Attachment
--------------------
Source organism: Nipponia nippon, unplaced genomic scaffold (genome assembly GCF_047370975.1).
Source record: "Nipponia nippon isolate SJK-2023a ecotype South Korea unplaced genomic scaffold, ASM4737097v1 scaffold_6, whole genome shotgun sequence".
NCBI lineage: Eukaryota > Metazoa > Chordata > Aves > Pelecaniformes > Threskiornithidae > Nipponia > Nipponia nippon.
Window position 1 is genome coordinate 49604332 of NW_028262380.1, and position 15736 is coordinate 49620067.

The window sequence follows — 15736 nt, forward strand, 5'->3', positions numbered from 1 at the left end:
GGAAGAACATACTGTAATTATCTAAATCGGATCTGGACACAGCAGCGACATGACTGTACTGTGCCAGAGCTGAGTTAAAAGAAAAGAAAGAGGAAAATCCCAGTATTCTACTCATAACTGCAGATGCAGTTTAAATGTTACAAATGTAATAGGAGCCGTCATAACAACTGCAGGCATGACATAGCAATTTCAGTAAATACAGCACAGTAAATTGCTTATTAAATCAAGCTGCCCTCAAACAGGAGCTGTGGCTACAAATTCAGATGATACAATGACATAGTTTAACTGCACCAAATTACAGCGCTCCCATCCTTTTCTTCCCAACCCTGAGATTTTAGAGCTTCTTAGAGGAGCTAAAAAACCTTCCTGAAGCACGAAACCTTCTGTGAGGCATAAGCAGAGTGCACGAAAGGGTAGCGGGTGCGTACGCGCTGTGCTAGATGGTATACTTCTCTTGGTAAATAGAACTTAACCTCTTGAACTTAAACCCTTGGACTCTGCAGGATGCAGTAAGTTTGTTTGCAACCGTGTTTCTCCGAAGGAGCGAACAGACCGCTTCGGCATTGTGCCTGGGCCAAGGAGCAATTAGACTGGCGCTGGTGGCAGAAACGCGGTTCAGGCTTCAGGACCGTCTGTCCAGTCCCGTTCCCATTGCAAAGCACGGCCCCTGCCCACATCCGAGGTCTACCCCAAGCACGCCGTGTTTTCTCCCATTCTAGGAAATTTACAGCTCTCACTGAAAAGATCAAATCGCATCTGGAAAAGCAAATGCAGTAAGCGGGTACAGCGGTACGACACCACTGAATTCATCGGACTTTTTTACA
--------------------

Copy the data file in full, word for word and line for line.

Source organism: Nipponia nippon, unplaced genomic scaffold (genome assembly GCF_047370975.1).
Source record: "Nipponia nippon isolate SJK-2023a ecotype South Korea unplaced genomic scaffold, ASM4737097v1 scaffold_6, whole genome shotgun sequence".
NCBI lineage: Eukaryota > Metazoa > Chordata > Aves > Pelecaniformes > Threskiornithidae > Nipponia > Nipponia nippon.
Window position 1 is genome coordinate 49604332 of NW_028262380.1, and position 15736 is coordinate 49620067.

The window sequence follows — 15736 nt, forward strand, 5'->3', positions numbered from 1 at the left end:
GGAAGAACATACTGTAATTATCTAAATCGGATCTGGACACAGCAGCGACATGACTGTACTGTGCCAGAGCTGAGTTAAAAGAAAAGAAAGAGGAAAATCCCAGTATTCTACTCATAACTGCAGATGCAGTTTAAATGTTACAAATGTAATAGGAGCCGTCATAACAACTGCAGGCATGACATAGCAATTTCAGTAAATACAGCACAGTAAATTGCTTATTAAATCAAGCTGCCCTCAAACAGGAGCTGTGGCTACAAATTCAGATGATACAATGACATAGTTTAACTGCACCAAATTACAGCGCTCCCATCCTTTTCTTCCCAACCCTGAGATTTTAGAGCTTCTTAGAGGAGCTAAAAAACCTTCCTGAAGCACGAAACCTTCTGTGAGGCATAAGCAGAGTGCACGAAAGGGTAGCGGGTGCGTACGCGCTGTGCTAGATGGTATACTTCTCTTGGTAAATAGAACTTAACCTCTTGAACTTAAACCCTTGGACTCTGCAGGATGCAGTAAGTTTGTTTGCAACCGTGTTTCTCCGAAGGAGCGAACAGACCGCTTCGGCATTGTGCCTGGGCCAAGGAGCAATTAGACTGGCGCTGGTGGCAGAAACGCGGTTCAGGCTTCAGGACCGTCTGTCCAGTCCCGTTCCCATTGCAAAGCACGGCCCCTGCCCACATCCGAGGTCTACCCCAAGCACGCCGTGTTTTCTCCCATTCTAGGAAATTTACAGCTCTCACTGAAAAGATCAAATCGCATCTGGAAAAGCAAATGCAGTAAGCGGGTACAGCGGTACGACACCACTGAATTCATCGGACTTTTTTACA